By Laurelle Walsh
For those whose Methow Valley ancestry extends back centuries, and for those whose love of the valley is deeply felt, the Heart of the Methow Powwow is a day of remembrance, reconciliation and cultural sharing.
The 12th annual powwow takes place on Saturday (Aug. 16) from 10 a.m.-7 p.m. on the TwispWorks campus at the corner of Highway 20 and Glover Street in Twisp.
The event is free, and donations to help defray costs will be accepted at the evening meal.
The Heart of the Methow Powwow is one day only this year, down from the three-day event of past years, according to founder and organizer Carolyn Schmekel.
“Many members of the original powwow committee have passed on, and it is difficult to establish cross-cultural relationships with the younger generation,” Schmekel said. “It takes a lot to set it up and put it together, and frankly, some of us are getting tired.“
Nonetheless, organizers have arranged a full day of activities designed to foster relationship building, Schmekel said. “It is a traditional powwow, as opposed to a form of entertainment. The powwow is a chance for people to sit down and form relationships.”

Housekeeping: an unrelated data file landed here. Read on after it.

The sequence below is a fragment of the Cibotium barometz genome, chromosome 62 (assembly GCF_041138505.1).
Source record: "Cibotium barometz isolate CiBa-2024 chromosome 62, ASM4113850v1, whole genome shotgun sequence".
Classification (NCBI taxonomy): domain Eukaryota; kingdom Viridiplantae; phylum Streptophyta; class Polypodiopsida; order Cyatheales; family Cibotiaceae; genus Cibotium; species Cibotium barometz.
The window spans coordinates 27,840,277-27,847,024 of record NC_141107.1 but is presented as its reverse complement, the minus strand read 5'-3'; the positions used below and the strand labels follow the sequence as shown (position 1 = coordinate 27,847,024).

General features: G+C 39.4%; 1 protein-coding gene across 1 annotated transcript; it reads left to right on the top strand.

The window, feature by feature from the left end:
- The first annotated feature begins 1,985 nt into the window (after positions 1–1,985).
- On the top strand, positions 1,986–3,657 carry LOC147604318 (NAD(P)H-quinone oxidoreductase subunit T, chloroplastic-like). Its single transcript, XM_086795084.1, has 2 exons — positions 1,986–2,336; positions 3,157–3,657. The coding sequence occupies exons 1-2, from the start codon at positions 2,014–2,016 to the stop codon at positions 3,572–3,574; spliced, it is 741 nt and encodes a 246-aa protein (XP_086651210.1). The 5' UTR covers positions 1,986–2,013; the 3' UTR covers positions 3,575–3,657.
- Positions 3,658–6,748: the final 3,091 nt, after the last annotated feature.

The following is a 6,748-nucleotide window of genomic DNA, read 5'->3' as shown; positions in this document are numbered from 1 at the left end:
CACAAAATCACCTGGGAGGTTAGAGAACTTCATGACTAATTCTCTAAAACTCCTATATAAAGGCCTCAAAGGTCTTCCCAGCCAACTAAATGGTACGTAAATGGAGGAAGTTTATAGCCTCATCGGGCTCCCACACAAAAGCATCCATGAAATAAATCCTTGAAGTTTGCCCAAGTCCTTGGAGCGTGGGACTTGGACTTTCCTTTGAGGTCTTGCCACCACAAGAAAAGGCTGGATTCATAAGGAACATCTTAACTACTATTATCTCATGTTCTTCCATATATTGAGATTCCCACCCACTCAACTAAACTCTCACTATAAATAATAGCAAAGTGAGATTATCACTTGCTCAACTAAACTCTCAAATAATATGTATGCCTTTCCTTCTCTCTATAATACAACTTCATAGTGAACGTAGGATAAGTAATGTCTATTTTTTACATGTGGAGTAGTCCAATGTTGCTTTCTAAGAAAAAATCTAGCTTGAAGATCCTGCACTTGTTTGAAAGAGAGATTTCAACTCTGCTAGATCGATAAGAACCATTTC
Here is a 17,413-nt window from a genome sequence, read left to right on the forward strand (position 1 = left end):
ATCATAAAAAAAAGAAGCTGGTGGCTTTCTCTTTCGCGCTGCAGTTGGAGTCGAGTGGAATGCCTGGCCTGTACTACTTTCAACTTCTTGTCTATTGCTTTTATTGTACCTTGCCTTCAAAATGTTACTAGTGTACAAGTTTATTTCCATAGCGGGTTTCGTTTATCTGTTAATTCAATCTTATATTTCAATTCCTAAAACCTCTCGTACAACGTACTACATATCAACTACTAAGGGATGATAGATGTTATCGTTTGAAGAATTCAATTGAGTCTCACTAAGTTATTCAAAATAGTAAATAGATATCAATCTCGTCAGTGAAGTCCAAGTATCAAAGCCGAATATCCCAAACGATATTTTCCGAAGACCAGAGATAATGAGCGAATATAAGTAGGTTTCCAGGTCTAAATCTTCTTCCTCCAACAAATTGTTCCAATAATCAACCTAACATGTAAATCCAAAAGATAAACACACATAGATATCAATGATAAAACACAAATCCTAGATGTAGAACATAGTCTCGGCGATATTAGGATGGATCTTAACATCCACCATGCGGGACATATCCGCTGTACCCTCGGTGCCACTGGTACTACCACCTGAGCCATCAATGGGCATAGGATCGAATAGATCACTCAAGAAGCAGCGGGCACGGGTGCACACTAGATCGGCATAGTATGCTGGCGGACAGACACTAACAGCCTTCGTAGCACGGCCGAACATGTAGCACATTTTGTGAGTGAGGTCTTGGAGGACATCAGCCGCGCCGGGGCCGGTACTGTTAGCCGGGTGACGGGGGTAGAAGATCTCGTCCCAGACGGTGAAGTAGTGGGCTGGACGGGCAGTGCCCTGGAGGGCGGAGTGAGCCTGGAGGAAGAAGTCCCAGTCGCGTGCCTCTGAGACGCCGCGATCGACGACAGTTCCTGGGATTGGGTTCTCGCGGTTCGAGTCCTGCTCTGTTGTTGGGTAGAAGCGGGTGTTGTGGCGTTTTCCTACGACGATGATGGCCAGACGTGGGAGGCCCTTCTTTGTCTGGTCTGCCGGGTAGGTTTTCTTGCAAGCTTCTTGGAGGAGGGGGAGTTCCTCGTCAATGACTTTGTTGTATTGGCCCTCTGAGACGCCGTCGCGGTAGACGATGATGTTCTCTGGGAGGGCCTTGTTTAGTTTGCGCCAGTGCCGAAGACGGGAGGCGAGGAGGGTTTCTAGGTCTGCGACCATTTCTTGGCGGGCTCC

Schmeckel reminds attendees that the powwow schedule is fluid, and encourages non-Indians to slow down and allow the building of “slow relationships.”
“It’s a whole different way of marking time,” she said. “It is ready when the time is right. You can’t rush things.”
The day starts with native crafts from 10 a.m.-1 p.m. Ruth Brown, Holly Womack and Mary Ann Larson will lead children – and the young at heart – through the steps of making talking sticks and feather earrings, leather painting, flute making and stone point knapping. “We want to teach the kids how to do things the traditional way,” said Larson.
The Methow Valley Interpretive Center will be open all day with exhibits and native art on display.
“We want to begin to introduce native artisans to TwispWorks,” said Schmekel. “Our goal is to eventually have native artists show their work in the Methow Valley.”
Storyteller Lizzie LaVeck will tell tales in the pit house, and Ray LaVeck and Spencer Martin will share the meaning of the powwow and the history of reconciliation in the valley, starting at noon.
Grover Topaum will emcee the afternoon events, which include drumming and dancing on the lawn from 1-5 p.m.
A community meal will be shared from 5-7 p.m. Renee Sutherland has taken over the traditional cooking and food preparation, after training under Jerry Runyan, who passed away last fall, Schmekel said. Salmon and venison provided by the Colville Tribe will be served, along with roasted corn and fry bread. Guests are encouraged to bring a potluck dish to share.
An ice cream social will wrap up the meal.
Raffle tickets will be sold throughout the day; winners will be announced at the community meal. Winners must be present to win prizes, which include traditional ribbon shirts, shawls, original art work and a hand-knapped obsidian knife.
For more information call Schmekel at 997-4904.